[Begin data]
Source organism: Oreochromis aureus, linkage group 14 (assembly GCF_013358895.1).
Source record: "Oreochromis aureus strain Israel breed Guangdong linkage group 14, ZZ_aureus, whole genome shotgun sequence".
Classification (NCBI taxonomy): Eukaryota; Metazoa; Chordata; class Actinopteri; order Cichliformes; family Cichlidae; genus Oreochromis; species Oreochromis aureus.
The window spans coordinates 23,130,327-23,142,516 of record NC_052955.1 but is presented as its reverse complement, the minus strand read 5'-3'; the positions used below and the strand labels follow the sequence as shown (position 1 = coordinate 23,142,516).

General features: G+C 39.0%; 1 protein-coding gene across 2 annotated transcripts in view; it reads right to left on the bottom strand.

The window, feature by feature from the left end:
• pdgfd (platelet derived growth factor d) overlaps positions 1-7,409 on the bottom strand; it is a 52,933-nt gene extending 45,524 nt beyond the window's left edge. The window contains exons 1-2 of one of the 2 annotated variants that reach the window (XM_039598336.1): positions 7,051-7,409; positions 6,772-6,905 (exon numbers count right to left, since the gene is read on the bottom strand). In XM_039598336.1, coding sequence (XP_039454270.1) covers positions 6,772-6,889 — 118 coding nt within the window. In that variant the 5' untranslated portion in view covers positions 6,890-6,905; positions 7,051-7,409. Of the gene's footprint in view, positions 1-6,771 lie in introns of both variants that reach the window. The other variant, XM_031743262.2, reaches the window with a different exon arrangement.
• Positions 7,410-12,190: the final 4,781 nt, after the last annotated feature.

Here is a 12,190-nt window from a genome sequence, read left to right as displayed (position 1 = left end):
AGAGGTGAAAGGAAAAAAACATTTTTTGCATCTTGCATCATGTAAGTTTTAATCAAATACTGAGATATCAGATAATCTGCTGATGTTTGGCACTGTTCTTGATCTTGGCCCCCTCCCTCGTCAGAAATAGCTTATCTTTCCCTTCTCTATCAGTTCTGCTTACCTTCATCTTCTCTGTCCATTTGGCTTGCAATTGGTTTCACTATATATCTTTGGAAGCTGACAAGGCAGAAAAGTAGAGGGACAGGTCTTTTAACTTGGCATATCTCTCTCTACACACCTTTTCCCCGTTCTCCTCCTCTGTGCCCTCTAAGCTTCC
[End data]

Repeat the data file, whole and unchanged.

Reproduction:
Source organism: Oreochromis aureus, linkage group 14 (assembly GCF_013358895.1).
Source record: "Oreochromis aureus strain Israel breed Guangdong linkage group 14, ZZ_aureus, whole genome shotgun sequence".
Classification (NCBI taxonomy): Eukaryota; Metazoa; Chordata; class Actinopteri; order Cichliformes; family Cichlidae; genus Oreochromis; species Oreochromis aureus.
The window spans coordinates 23,130,327-23,142,516 of record NC_052955.1 but is presented as its reverse complement, the minus strand read 5'-3'; the positions used below and the strand labels follow the sequence as shown (position 1 = coordinate 23,142,516).

General features: G+C 39.0%; 1 protein-coding gene across 2 annotated transcripts in view; it reads right to left on the bottom strand.

The window, feature by feature from the left end:
• pdgfd (platelet derived growth factor d) overlaps positions 1-7,409 on the bottom strand; it is a 52,933-nt gene extending 45,524 nt beyond the window's left edge. The window contains exons 1-2 of one of the 2 annotated variants that reach the window (XM_039598336.1): positions 7,051-7,409; positions 6,772-6,905 (exon numbers count right to left, since the gene is read on the bottom strand). In XM_039598336.1, coding sequence (XP_039454270.1) covers positions 6,772-6,889 — 118 coding nt within the window. In that variant the 5' untranslated portion in view covers positions 6,890-6,905; positions 7,051-7,409. Of the gene's footprint in view, positions 1-6,771 lie in introns of both variants that reach the window. The other variant, XM_031743262.2, reaches the window with a different exon arrangement.
• Positions 7,410-12,190: the final 4,781 nt, after the last annotated feature.

Here is a 12,190-nt window from a genome sequence, read left to right as displayed (position 1 = left end):
AGAGGTGAAAGGAAAAAAACATTTTTTGCATCTTGCATCATGTAAGTTTTAATCAAATACTGAGATATCAGATAATCTGCTGATGTTTGGCACTGTTCTTGATCTTGGCCCCCTCCCTCGTCAGAAATAGCTTATCTTTCCCTTCTCTATCAGTTCTGCTTACCTTCATCTTCTCTGTCCATTTGGCTTGCAATTGGTTTCACTATATATCTTTGGAAGCTGACAAGGCAGAAAAGTAGAGGGACAGGTCTTTTAACTTGGCATATCTCTCTCTACACACCTTTTCCCCGTTCTCCTCCTCTGTGCCCTCTAAGCTTCC